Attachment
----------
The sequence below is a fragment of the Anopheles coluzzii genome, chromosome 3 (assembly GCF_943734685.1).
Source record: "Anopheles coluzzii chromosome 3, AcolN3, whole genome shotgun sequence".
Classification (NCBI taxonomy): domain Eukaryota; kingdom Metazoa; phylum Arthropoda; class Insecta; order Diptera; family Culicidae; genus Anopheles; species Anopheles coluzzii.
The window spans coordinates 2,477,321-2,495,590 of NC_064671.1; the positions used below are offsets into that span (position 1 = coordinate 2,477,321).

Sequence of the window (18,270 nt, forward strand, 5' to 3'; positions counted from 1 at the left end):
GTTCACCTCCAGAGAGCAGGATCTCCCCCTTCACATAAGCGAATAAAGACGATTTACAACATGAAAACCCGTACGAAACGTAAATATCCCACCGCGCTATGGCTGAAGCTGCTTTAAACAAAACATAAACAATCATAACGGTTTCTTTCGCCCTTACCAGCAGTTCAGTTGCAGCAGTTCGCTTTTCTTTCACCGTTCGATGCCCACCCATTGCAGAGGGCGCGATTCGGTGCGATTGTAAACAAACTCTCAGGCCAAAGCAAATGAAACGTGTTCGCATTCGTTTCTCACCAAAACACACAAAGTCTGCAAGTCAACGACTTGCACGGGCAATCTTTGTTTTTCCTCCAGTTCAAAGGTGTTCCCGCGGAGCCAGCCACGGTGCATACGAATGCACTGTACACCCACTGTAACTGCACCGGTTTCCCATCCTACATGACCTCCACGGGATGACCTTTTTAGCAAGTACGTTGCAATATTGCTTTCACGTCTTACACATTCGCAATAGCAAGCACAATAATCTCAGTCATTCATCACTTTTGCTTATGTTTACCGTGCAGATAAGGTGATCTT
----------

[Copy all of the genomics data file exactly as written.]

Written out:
The sequence below is a fragment of the Anopheles coluzzii genome, chromosome 3 (assembly GCF_943734685.1).
Source record: "Anopheles coluzzii chromosome 3, AcolN3, whole genome shotgun sequence".
Classification (NCBI taxonomy): domain Eukaryota; kingdom Metazoa; phylum Arthropoda; class Insecta; order Diptera; family Culicidae; genus Anopheles; species Anopheles coluzzii.
The window spans coordinates 2,477,321-2,495,590 of NC_064671.1; the positions used below are offsets into that span (position 1 = coordinate 2,477,321).

Sequence of the window (18,270 nt, forward strand, 5' to 3'; positions counted from 1 at the left end):
GTTCACCTCCAGAGAGCAGGATCTCCCCCTTCACATAAGCGAATAAAGACGATTTACAACATGAAAACCCGTACGAAACGTAAATATCCCACCGCGCTATGGCTGAAGCTGCTTTAAACAAAACATAAACAATCATAACGGTTTCTTTCGCCCTTACCAGCAGTTCAGTTGCAGCAGTTCGCTTTTCTTTCACCGTTCGATGCCCACCCATTGCAGAGGGCGCGATTCGGTGCGATTGTAAACAAACTCTCAGGCCAAAGCAAATGAAACGTGTTCGCATTCGTTTCTCACCAAAACACACAAAGTCTGCAAGTCAACGACTTGCACGGGCAATCTTTGTTTTTCCTCCAGTTCAAAGGTGTTCCCGCGGAGCCAGCCACGGTGCATACGAATGCACTGTACACCCACTGTAACTGCACCGGTTTCCCATCCTACATGACCTCCACGGGATGACCTTTTTAGCAAGTACGTTGCAATATTGCTTTCACGTCTTACACATTCGCAATAGCAAGCACAATAATCTCAGTCATTCATCACTTTTGCTTATGTTTACCGTGCAGATAAGGTGATCTT